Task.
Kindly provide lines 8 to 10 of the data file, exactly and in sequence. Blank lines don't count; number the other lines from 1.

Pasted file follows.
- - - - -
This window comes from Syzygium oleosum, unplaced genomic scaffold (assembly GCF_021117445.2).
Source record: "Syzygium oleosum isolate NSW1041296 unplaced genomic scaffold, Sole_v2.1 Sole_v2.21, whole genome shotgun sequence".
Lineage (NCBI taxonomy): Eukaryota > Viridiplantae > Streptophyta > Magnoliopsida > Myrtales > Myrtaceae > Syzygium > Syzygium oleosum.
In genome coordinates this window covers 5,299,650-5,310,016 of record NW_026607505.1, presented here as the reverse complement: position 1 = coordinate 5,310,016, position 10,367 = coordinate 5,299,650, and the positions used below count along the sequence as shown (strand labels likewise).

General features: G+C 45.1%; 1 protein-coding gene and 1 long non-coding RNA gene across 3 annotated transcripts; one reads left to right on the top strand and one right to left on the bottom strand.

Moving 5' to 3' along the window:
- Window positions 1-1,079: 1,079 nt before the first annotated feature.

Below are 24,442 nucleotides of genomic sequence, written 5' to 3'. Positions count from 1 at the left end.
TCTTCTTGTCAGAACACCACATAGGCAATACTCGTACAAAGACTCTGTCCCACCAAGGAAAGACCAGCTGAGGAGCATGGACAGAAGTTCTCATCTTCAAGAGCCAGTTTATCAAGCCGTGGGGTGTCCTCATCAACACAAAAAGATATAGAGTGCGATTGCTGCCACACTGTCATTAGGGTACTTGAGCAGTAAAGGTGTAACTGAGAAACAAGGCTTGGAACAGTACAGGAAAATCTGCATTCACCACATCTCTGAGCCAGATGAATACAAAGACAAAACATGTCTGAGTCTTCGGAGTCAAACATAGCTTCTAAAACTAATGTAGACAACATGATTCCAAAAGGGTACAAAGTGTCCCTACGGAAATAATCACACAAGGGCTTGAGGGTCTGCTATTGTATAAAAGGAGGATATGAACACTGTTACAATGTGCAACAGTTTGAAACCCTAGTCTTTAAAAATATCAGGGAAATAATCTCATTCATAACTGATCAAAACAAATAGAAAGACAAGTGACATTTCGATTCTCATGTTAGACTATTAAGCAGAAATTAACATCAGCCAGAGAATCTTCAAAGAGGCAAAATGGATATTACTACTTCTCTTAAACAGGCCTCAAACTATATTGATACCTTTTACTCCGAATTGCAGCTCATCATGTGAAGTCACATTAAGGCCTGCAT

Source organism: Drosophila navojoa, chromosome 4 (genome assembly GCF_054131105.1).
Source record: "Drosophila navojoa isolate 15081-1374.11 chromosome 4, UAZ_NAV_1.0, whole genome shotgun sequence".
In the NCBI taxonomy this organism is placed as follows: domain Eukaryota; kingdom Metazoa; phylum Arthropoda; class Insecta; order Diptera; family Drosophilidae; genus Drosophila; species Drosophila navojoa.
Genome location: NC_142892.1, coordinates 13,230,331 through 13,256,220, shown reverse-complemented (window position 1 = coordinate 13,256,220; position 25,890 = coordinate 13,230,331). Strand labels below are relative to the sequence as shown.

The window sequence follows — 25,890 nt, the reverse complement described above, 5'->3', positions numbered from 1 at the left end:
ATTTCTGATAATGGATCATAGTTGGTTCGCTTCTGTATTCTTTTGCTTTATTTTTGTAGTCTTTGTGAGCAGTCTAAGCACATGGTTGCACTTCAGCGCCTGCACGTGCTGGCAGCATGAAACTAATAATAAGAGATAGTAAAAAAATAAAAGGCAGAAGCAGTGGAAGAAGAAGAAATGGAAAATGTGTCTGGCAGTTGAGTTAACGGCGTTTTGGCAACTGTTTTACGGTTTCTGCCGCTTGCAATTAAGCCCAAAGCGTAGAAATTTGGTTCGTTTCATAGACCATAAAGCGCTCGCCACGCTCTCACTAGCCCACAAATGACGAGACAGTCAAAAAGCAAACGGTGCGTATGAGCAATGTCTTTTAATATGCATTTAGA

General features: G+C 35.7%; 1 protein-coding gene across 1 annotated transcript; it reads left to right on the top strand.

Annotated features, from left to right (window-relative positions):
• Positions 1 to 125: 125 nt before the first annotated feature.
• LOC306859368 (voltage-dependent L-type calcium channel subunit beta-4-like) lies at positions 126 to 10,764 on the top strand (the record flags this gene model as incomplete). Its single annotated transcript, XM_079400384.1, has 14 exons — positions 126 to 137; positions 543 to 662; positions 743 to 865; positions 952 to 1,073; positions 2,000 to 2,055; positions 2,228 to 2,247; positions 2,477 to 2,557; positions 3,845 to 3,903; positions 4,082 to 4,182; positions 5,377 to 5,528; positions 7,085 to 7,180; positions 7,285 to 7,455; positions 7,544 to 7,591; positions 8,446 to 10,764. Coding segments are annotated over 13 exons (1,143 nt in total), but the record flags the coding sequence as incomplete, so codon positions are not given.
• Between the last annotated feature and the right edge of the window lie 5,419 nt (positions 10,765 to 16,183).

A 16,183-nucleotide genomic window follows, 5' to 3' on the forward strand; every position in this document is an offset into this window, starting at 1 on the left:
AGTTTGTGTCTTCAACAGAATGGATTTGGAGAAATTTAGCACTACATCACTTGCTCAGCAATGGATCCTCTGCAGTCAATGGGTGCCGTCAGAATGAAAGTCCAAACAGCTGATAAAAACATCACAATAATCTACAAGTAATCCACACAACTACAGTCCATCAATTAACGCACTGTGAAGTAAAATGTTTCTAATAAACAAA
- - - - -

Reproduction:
Below are 24,442 nucleotides of genomic sequence, written 5' to 3'. Positions count from 1 at the left end.
TCTTCTTGTCAGAACACCACATAGGCAATACTCGTACAAAGACTCTGTCCCACCAAGGAAAGACCAGCTGAGGAGCATGGACAGAAGTTCTCATCTTCAAGAGCCAGTTTATCAAGCCGTGGGGTGTCCTCATCAACACAAAAAGATATAGAGTGCGATTGCTGCCACACTGTCATTAGGGTACTTGAGCAGTAAAGGTGTAACTGAGAAACAAGGCTTGGAACAGTACAGGAAAATCTGCATTCACCACATCTCTGAGCCAGATGAATACAAAGACAAAACATGTCTGAGTCTTCGGAGTCAAACATAGCTTCTAAAACTAATGTAGACAACATGATTCCAAAAGGGTACAAAGTGTCCCTACGGAAATAATCACACAAGGGCTTGAGGGTCTGCTATTGTATAAAAGGAGGATATGAACACTGTTACAATGTGCAACAGTTTGAAACCCTAGTCTTTAAAAATATCAGGGAAATAATCTCATTCATAACTGATCAAAACAAATAGAAAGACAAGTGACATTTCGATTCTCATGTTAGACTATTAAGCAGAAATTAACATCAGCCAGAGAATCTTCAAAGAGGCAAAATGGATATTACTACTTCTCTTAAACAGGCCTCAAACTATATTGATACCTTTTACTCCGAATTGCAGCTCATCATGTGAAGTCACATTAAGGCCTGCAT

Source organism: Drosophila navojoa, chromosome 4 (genome assembly GCF_054131105.1).